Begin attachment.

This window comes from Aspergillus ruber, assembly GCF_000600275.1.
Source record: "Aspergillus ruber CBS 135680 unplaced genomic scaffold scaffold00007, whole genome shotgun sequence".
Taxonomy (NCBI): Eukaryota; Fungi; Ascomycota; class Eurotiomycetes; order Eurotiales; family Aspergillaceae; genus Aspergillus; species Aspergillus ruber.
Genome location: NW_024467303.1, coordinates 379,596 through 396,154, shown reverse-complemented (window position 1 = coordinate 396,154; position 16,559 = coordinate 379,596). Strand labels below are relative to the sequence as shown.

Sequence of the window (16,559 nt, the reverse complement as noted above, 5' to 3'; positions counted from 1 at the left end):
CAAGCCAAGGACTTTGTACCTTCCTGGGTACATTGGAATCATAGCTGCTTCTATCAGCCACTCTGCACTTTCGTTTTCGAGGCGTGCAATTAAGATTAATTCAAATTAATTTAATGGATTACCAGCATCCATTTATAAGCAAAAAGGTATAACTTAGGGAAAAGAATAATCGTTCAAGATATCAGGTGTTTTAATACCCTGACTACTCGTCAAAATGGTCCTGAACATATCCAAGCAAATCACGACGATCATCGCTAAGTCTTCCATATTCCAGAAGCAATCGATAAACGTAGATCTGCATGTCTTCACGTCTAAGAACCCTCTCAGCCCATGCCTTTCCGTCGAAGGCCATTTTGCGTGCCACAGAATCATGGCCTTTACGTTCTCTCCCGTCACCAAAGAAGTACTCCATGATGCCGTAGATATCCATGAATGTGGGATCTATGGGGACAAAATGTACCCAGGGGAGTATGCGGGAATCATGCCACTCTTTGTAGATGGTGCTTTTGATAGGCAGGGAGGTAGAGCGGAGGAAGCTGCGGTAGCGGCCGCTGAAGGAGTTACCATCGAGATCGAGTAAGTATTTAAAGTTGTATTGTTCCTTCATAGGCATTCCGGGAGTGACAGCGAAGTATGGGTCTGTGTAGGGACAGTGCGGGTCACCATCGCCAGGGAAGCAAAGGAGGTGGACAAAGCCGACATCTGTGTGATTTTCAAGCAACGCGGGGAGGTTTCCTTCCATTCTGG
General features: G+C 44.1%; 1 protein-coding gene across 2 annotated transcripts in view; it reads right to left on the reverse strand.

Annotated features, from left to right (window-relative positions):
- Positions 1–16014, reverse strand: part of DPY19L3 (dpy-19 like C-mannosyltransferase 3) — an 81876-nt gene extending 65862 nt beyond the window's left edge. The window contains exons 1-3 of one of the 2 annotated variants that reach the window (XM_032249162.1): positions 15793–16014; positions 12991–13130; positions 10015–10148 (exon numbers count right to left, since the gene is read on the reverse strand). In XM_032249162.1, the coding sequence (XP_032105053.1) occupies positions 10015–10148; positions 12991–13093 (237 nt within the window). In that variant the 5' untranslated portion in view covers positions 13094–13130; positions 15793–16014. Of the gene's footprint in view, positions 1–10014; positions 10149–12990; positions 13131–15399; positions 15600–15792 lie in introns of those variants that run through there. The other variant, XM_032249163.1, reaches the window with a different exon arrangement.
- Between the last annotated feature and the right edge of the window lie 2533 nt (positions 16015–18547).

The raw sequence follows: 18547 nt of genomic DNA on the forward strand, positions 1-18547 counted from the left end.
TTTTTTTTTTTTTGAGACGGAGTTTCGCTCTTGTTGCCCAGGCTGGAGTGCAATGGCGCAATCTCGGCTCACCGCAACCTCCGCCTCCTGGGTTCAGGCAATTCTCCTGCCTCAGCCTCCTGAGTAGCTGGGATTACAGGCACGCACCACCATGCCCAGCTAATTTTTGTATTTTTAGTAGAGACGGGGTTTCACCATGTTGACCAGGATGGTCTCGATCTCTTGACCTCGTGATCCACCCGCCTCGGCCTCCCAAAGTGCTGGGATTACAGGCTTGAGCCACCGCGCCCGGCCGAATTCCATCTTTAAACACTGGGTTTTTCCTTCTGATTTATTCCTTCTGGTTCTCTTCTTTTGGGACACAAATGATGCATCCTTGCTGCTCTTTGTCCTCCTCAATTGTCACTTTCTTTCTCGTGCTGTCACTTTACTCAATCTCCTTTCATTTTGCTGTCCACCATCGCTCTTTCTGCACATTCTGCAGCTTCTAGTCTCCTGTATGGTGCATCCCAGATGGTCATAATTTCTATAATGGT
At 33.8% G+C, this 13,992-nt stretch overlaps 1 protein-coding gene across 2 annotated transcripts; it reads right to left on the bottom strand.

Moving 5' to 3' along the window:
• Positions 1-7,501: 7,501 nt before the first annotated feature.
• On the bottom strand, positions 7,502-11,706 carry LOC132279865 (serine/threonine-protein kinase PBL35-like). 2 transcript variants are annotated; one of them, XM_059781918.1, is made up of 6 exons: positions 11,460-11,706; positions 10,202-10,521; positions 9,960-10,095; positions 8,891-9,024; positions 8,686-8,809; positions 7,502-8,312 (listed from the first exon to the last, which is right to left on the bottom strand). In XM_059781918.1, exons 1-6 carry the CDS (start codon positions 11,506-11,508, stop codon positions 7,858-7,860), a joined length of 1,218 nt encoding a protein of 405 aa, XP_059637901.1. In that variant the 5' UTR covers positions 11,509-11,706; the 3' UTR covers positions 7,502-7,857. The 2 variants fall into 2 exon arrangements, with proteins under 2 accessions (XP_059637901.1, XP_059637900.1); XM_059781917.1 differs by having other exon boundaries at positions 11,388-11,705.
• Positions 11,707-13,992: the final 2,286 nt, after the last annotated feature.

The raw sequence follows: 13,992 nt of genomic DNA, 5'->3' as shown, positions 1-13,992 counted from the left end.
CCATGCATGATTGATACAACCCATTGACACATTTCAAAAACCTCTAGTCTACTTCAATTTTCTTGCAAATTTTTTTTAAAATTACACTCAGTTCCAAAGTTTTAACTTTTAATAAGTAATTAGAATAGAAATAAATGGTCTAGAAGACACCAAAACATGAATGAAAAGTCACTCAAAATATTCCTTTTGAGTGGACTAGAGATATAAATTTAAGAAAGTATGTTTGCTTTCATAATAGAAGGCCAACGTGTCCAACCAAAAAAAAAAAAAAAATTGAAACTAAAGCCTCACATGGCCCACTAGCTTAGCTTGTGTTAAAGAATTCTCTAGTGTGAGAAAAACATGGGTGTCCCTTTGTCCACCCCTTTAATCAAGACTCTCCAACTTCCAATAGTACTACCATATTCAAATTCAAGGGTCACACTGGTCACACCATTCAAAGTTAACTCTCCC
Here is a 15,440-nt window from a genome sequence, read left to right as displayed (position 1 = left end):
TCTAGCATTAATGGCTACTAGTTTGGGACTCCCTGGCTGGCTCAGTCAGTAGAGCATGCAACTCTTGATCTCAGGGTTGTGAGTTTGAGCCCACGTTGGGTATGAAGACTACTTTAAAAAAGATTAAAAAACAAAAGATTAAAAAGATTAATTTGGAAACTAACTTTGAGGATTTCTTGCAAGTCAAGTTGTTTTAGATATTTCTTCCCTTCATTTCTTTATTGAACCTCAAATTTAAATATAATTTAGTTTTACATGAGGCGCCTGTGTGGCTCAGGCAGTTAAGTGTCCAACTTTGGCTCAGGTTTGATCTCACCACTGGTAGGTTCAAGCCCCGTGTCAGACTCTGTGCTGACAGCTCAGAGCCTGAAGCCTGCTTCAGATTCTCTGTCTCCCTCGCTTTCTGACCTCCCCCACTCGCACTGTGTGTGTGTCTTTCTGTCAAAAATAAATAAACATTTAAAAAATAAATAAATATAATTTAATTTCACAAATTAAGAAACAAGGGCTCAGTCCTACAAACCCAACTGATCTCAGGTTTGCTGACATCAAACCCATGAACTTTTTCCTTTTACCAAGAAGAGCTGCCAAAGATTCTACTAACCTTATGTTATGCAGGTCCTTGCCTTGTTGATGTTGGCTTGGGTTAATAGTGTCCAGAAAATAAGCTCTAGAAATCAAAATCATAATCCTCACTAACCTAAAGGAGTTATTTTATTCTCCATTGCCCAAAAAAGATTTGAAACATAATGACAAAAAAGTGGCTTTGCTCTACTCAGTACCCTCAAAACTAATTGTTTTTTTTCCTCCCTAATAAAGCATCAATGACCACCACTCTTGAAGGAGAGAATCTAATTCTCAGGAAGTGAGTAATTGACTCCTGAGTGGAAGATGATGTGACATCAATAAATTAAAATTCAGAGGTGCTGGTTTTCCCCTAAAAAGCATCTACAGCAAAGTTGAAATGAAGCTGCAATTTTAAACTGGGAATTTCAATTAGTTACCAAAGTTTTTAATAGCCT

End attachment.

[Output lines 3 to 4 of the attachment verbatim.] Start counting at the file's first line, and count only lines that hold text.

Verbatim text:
Taxonomy (NCBI): Eukaryota; Fungi; Ascomycota; class Eurotiomycetes; order Eurotiales; family Aspergillaceae; genus Aspergillus; species Aspergillus ruber.
Genome location: NW_024467303.1, coordinates 379,596 through 396,154, shown reverse-complemented (window position 1 = coordinate 396,154; position 16,559 = coordinate 379,596). Strand labels below are relative to the sequence as shown.